Not Over Yet.

Wildfires are becoming more common across the U.S., forcing many to breathe in the hot, smoky air these fires leave behind, which can lead to a range of health concerns. Studies have shown that children, elderly members of the community and those with existing health concerns are the most at risk.

In the short-term, exposure to wildfire smoke can worsen certain medical conditions like asthma and lung cancer. Reports have also shown a spike in the number of reported cases of pneumonia, heart attacks, and other ER visits in the aftermath of wildfires like those ravaging Southern California.

For many, this smoke may feel like harsh urban air pollution, leading to itchy, watery eyes, excess coughing, and other mild symptoms that tend to disappear after the smoke settles. But over time, prolonged exposure to wildfire smoke can lead to some significant health risks, including heart attacks and cancer. Firefighters working to contain the wildfires have complained of decreased lung functionality and some tightness in the chest. Studies have also suggested that firefighters are at a greater risk of lung cancer.

With wildfire season getting longer year after year, some in the medical community are starting to look at the harsh effects of wildfire smoke differently than they have in the past. While breathing in all that hot, smoky air may be annoying for a few days, things could take a deadlier turn if these fires become more frequent.

Why Is Wildfire Smoke So Dangerous?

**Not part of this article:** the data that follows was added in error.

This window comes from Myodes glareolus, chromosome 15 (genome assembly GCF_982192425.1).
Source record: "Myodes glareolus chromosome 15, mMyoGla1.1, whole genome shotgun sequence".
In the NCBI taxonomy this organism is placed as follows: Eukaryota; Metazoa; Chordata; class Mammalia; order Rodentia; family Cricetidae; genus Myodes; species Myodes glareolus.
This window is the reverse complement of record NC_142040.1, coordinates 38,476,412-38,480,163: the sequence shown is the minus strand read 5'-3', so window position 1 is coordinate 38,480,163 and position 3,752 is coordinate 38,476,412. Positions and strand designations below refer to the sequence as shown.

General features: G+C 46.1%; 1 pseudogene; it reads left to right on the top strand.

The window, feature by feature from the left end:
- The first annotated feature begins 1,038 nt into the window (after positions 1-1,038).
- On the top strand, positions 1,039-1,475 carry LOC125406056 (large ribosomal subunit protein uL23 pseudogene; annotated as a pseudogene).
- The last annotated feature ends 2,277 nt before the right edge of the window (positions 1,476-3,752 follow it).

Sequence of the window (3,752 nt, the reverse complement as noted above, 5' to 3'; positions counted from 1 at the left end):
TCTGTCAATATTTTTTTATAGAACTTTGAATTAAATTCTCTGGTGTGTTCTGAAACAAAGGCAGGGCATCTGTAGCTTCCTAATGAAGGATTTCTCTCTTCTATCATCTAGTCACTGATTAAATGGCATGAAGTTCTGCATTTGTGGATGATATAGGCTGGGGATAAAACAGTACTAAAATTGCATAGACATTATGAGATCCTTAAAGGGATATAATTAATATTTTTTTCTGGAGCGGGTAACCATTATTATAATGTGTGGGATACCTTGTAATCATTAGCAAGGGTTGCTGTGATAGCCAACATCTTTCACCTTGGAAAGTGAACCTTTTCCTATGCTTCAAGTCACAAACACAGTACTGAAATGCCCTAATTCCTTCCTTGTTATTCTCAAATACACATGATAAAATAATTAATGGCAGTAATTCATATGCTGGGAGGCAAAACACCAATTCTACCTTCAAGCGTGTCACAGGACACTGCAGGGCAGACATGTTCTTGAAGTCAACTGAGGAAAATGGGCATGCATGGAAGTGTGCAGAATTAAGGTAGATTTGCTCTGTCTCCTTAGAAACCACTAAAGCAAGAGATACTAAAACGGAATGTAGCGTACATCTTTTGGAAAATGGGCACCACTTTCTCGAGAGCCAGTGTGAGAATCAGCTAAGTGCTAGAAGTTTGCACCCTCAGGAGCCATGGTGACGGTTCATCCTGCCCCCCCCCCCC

Wildfire smoke contains vapor and soot particles that can penetrate a person’s bloodstream, which can damage their blood vessels and cause inflammation. Breathing in this kind of air can wear down a person’s blood vessels over time, leading to potentially serious health concerns.

While breathing in the smoke can have a negative effect on a person’s health in the short-term, the medical community has yet to study the long-term effects of wildfire smoke. Documenting the health effects of these fires can be difficult, especially when authorities can’t track or contain the smoke. The excessive nature of these wildfires is still a relatively new phenomenon, which means scientists have yet to understand the full scope of the effects.

Wildfire smoke can also spread to regions far away from where the actual fire took place. Residents of many neighboring towns and cities across the Southern California area have reported and complained about the wildfire smoke, even if their town wasn’t affected by the fire.

A recent study of around 6,000 California residents after last year’s wildfire showed widespread eye irritation, respiratory problems, and higher levels of anxiety and depression long after the fires were extinguished.

What Does This Mean for Ordinary Individuals?

If a person is exposed to wildfire smoke for a few hours or days, they may experience some minor symptoms, but these should clear up once the smoke clears. Children, the elderly and those with existing medical conditions may run into additional health problems, so they should breathe in the smoke as little as possible.